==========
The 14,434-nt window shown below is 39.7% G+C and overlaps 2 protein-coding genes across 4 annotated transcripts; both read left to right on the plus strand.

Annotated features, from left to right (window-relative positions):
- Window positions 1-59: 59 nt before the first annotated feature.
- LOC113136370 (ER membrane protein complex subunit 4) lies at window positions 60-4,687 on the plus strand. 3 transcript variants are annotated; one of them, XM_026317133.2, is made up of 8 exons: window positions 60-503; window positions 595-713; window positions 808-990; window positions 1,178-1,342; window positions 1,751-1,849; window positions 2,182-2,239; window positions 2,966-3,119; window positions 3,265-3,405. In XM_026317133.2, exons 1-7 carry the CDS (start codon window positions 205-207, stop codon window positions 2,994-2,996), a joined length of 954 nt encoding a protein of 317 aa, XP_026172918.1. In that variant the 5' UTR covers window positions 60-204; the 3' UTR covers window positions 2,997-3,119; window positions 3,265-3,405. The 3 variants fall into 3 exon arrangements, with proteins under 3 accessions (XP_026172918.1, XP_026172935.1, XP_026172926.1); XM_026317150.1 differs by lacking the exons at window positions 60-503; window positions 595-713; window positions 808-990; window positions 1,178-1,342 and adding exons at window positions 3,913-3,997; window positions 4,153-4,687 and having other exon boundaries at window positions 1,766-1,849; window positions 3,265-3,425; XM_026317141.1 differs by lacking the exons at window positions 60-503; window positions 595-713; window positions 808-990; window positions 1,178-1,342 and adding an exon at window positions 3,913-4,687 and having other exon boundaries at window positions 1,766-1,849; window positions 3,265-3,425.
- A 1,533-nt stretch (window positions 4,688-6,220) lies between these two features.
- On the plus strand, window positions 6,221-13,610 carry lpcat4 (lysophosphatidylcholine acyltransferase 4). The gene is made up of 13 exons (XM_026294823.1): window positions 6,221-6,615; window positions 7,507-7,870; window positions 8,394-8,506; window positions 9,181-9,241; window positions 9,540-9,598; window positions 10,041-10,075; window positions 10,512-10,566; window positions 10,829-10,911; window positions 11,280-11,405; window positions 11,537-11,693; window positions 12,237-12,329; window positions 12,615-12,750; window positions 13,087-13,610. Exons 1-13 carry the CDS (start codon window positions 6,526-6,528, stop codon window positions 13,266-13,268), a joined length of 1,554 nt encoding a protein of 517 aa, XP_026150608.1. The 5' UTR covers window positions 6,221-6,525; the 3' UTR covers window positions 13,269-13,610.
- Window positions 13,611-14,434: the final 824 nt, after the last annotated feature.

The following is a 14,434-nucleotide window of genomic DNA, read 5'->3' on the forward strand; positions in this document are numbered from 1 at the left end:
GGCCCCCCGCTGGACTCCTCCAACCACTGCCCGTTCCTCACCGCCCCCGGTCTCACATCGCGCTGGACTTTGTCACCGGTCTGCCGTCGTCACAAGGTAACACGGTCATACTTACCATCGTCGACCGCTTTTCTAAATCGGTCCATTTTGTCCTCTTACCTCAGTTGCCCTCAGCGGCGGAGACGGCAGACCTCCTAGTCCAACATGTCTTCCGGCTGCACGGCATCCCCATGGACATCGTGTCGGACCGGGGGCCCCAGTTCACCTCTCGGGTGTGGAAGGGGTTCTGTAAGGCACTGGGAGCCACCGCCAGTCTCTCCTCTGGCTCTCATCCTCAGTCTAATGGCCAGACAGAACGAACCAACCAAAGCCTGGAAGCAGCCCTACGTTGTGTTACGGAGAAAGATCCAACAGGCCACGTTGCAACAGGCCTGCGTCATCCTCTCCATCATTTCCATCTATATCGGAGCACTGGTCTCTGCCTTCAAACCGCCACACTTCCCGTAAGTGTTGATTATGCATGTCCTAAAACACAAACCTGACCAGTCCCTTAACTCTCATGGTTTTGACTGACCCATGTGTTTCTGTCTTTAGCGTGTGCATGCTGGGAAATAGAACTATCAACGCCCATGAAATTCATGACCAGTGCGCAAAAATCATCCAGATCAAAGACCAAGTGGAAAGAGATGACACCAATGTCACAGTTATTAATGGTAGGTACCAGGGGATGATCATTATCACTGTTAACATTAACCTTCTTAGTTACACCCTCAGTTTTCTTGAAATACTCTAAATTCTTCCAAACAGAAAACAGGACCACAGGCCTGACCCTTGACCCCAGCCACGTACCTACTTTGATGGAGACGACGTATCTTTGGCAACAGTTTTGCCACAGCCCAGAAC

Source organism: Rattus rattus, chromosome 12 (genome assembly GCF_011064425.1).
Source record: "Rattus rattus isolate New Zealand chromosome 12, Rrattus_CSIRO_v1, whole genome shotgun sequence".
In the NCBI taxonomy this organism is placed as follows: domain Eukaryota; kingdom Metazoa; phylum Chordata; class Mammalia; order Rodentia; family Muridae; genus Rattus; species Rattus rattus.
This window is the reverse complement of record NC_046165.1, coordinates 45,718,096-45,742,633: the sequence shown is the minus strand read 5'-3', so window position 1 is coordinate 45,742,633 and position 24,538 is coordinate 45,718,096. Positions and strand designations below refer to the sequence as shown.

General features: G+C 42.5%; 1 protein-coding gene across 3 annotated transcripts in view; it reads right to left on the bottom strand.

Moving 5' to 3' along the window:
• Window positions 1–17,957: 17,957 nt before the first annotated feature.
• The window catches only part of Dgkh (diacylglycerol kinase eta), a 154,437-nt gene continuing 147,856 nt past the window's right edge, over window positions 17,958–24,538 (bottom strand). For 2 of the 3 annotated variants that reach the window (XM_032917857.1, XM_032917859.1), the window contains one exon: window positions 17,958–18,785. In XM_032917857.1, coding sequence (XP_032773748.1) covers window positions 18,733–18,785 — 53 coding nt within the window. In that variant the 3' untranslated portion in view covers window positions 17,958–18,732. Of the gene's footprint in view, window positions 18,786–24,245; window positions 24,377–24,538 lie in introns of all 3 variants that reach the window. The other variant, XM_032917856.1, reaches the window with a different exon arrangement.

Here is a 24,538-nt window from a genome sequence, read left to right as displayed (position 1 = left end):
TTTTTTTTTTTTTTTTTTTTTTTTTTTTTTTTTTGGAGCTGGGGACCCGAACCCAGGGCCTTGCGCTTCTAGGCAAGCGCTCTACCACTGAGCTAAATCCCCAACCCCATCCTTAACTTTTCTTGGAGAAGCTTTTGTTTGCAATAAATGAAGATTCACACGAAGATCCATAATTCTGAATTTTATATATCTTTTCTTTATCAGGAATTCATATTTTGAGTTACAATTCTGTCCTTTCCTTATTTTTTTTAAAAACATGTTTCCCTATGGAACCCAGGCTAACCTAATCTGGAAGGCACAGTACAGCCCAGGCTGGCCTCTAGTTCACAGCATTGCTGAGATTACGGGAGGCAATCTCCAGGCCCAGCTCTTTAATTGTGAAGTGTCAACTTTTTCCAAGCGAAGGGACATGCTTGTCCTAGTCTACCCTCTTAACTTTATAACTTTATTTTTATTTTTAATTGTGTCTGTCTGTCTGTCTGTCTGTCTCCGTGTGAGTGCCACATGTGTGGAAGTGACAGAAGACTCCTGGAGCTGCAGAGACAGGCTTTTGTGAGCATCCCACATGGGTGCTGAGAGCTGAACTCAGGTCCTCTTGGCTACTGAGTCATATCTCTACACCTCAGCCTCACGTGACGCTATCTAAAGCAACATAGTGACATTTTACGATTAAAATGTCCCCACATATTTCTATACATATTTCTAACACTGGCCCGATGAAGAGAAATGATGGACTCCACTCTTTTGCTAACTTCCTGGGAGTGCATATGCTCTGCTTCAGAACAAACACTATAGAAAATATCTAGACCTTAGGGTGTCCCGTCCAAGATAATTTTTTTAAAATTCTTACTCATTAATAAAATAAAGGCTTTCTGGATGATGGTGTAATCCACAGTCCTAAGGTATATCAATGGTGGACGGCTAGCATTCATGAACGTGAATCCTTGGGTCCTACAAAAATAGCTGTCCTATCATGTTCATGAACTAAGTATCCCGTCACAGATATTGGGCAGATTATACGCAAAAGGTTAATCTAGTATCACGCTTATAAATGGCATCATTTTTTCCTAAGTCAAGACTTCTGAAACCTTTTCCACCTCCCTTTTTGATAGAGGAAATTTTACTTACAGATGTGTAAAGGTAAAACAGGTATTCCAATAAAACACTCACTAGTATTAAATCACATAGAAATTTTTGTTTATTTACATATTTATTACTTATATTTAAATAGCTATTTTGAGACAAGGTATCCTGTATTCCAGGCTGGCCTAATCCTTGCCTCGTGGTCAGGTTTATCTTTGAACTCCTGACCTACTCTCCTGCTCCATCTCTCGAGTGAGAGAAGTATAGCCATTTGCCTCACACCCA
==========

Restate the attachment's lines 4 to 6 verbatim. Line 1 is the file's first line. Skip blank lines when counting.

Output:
- LOC113136370 (ER membrane protein complex subunit 4) lies at window positions 60-4,687 on the plus strand. 3 transcript variants are annotated; one of them, XM_026317133.2, is made up of 8 exons: window positions 60-503; window positions 595-713; window positions 808-990; window positions 1,178-1,342; window positions 1,751-1,849; window positions 2,182-2,239; window positions 2,966-3,119; window positions 3,265-3,405. In XM_026317133.2, exons 1-7 carry the CDS (start codon window positions 205-207, stop codon window positions 2,994-2,996), a joined length of 954 nt encoding a protein of 317 aa, XP_026172918.1. In that variant the 5' UTR covers window positions 60-204; the 3' UTR covers window positions 2,997-3,119; window positions 3,265-3,405. The 3 variants fall into 3 exon arrangements, with proteins under 3 accessions (XP_026172918.1, XP_026172935.1, XP_026172926.1); XM_026317150.1 differs by lacking the exons at window positions 60-503; window positions 595-713; window positions 808-990; window positions 1,178-1,342 and adding exons at window positions 3,913-3,997; window positions 4,153-4,687 and having other exon boundaries at window positions 1,766-1,849; window positions 3,265-3,425; XM_026317141.1 differs by lacking the exons at window positions 60-503; window positions 595-713; window positions 808-990; window positions 1,178-1,342 and adding an exon at window positions 3,913-4,687 and having other exon boundaries at window positions 1,766-1,849; window positions 3,265-3,425.
- A 1,533-nt stretch (window positions 4,688-6,220) lies between these two features.
- On the plus strand, window positions 6,221-13,610 carry lpcat4 (lysophosphatidylcholine acyltransferase 4). The gene is made up of 13 exons (XM_026294823.1): window positions 6,221-6,615; window positions 7,507-7,870; window positions 8,394-8,506; window positions 9,181-9,241; window positions 9,540-9,598; window positions 10,041-10,075; window positions 10,512-10,566; window positions 10,829-10,911; window positions 11,280-11,405; window positions 11,537-11,693; window positions 12,237-12,329; window positions 12,615-12,750; window positions 13,087-13,610. Exons 1-13 carry the CDS (start codon window positions 6,526-6,528, stop codon window positions 13,266-13,268), a joined length of 1,554 nt encoding a protein of 517 aa, XP_026150608.1. The 5' UTR covers window positions 6,221-6,525; the 3' UTR covers window positions 13,269-13,610.